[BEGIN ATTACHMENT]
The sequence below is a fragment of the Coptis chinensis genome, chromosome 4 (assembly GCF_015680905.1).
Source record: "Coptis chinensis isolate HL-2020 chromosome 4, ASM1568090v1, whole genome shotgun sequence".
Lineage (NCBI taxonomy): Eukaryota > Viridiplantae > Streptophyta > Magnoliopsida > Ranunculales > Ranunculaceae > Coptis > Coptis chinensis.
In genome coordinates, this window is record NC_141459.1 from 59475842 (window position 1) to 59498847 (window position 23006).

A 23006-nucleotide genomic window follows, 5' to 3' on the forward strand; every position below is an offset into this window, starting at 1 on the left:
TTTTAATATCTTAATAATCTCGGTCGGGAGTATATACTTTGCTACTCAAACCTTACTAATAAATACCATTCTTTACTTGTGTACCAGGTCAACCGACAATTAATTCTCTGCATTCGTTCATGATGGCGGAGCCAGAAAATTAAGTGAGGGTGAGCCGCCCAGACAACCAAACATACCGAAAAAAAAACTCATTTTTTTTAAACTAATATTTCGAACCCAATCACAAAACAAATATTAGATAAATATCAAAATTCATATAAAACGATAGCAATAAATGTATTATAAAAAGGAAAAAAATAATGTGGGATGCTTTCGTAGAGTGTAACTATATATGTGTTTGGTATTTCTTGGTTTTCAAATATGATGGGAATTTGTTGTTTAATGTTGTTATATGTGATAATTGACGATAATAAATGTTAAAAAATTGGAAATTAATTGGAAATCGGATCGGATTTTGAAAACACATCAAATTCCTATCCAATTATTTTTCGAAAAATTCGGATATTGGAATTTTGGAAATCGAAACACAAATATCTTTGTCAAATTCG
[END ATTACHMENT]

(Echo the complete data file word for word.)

The sequence below is a fragment of the Coptis chinensis genome, chromosome 4 (assembly GCF_015680905.1).
Source record: "Coptis chinensis isolate HL-2020 chromosome 4, ASM1568090v1, whole genome shotgun sequence".
Lineage (NCBI taxonomy): Eukaryota > Viridiplantae > Streptophyta > Magnoliopsida > Ranunculales > Ranunculaceae > Coptis > Coptis chinensis.
In genome coordinates, this window is record NC_141459.1 from 59475842 (window position 1) to 59498847 (window position 23006).

A 23006-nucleotide genomic window follows, 5' to 3' on the forward strand; every position below is an offset into this window, starting at 1 on the left:
TTTTAATATCTTAATAATCTCGGTCGGGAGTATATACTTTGCTACTCAAACCTTACTAATAAATACCATTCTTTACTTGTGTACCAGGTCAACCGACAATTAATTCTCTGCATTCGTTCATGATGGCGGAGCCAGAAAATTAAGTGAGGGTGAGCCGCCCAGACAACCAAACATACCGAAAAAAAAACTCATTTTTTTTAAACTAATATTTCGAACCCAATCACAAAACAAATATTAGATAAATATCAAAATTCATATAAAACGATAGCAATAAATGTATTATAAAAAGGAAAAAAATAATGTGGGATGCTTTCGTAGAGTGTAACTATATATGTGTTTGGTATTTCTTGGTTTTCAAATATGATGGGAATTTGTTGTTTAATGTTGTTATATGTGATAATTGACGATAATAAATGTTAAAAAATTGGAAATTAATTGGAAATCGGATCGGATTTTGAAAACACATCAAATTCCTATCCAATTATTTTTCGAAAAATTCGGATATTGGAATTTTGGAAATCGAAACACAAATATCTTTGTCAAATTCG